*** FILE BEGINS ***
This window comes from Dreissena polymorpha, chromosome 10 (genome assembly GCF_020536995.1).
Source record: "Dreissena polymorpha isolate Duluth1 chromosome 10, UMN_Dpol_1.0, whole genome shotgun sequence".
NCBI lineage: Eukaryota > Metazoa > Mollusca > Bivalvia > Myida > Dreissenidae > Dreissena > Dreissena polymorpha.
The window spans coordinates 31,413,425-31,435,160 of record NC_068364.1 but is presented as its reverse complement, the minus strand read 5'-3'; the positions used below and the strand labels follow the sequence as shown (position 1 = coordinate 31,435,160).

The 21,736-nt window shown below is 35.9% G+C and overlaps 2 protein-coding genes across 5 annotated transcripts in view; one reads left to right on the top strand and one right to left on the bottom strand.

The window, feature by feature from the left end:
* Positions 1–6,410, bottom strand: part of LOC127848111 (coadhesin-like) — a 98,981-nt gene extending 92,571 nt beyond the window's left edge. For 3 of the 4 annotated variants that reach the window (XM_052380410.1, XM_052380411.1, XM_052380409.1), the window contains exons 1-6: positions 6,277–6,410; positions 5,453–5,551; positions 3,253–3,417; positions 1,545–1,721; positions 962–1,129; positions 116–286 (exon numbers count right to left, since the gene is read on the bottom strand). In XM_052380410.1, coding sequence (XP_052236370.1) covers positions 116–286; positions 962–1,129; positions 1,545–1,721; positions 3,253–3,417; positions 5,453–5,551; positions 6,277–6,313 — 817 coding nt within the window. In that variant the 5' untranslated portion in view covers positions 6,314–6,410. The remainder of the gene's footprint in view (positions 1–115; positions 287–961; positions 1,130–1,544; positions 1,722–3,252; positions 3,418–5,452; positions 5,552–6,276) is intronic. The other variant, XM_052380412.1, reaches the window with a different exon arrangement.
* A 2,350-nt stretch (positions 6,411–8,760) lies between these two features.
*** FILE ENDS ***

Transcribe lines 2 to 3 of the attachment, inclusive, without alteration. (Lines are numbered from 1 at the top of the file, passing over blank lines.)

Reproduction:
Source record: "Dreissena polymorpha isolate Duluth1 chromosome 10, UMN_Dpol_1.0, whole genome shotgun sequence".
NCBI lineage: Eukaryota > Metazoa > Mollusca > Bivalvia > Myida > Dreissenidae > Dreissena > Dreissena polymorpha.